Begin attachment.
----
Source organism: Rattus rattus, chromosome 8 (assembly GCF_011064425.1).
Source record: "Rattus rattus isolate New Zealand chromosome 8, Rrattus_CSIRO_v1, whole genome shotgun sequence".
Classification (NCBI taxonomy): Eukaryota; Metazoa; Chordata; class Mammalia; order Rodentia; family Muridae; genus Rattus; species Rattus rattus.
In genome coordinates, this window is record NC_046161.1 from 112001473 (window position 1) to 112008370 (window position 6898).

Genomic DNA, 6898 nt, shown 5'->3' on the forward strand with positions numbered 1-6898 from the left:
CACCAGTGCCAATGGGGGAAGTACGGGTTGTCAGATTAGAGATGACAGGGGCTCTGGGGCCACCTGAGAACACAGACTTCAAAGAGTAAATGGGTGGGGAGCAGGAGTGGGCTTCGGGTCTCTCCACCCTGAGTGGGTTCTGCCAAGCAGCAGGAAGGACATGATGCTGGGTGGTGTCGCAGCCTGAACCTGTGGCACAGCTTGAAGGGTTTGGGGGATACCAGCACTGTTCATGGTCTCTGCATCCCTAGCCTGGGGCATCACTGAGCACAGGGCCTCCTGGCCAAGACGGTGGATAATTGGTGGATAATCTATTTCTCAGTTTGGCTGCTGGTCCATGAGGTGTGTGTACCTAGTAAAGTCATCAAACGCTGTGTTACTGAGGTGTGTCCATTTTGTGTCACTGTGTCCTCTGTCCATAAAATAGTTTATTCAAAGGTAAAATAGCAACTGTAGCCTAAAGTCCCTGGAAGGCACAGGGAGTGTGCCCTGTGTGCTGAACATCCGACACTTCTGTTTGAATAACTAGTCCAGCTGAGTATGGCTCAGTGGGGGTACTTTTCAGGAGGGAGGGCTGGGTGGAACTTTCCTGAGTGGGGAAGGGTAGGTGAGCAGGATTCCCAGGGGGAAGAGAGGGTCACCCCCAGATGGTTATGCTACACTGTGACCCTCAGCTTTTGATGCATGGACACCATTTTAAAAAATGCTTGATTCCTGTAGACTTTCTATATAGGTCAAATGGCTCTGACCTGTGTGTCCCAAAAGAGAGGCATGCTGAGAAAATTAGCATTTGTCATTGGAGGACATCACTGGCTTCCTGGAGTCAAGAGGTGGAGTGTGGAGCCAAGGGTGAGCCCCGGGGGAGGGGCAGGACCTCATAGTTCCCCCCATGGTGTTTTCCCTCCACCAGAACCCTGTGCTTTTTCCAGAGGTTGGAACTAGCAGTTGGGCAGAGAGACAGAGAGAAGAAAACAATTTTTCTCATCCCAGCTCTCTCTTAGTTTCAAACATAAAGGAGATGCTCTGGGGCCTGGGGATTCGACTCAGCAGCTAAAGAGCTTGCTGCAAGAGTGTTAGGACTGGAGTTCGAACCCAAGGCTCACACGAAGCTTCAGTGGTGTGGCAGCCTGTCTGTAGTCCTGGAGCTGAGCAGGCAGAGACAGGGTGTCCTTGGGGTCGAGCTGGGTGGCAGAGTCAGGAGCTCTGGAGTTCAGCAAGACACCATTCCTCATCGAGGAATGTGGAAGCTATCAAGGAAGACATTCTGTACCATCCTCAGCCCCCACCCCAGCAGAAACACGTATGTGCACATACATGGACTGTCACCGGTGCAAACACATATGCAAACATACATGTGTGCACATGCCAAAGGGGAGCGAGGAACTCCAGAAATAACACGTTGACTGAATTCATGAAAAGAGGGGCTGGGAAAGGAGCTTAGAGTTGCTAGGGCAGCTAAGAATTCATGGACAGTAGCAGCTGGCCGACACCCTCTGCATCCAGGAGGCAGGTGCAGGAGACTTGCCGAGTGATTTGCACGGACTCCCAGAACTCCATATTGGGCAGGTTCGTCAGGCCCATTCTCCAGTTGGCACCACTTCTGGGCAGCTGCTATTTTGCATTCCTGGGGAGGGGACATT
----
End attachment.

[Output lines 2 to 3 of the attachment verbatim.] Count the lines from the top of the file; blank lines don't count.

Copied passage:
Source record: "Rattus rattus isolate New Zealand chromosome 8, Rrattus_CSIRO_v1, whole genome shotgun sequence".
Classification (NCBI taxonomy): Eukaryota; Metazoa; Chordata; class Mammalia; order Rodentia; family Muridae; genus Rattus; species Rattus rattus.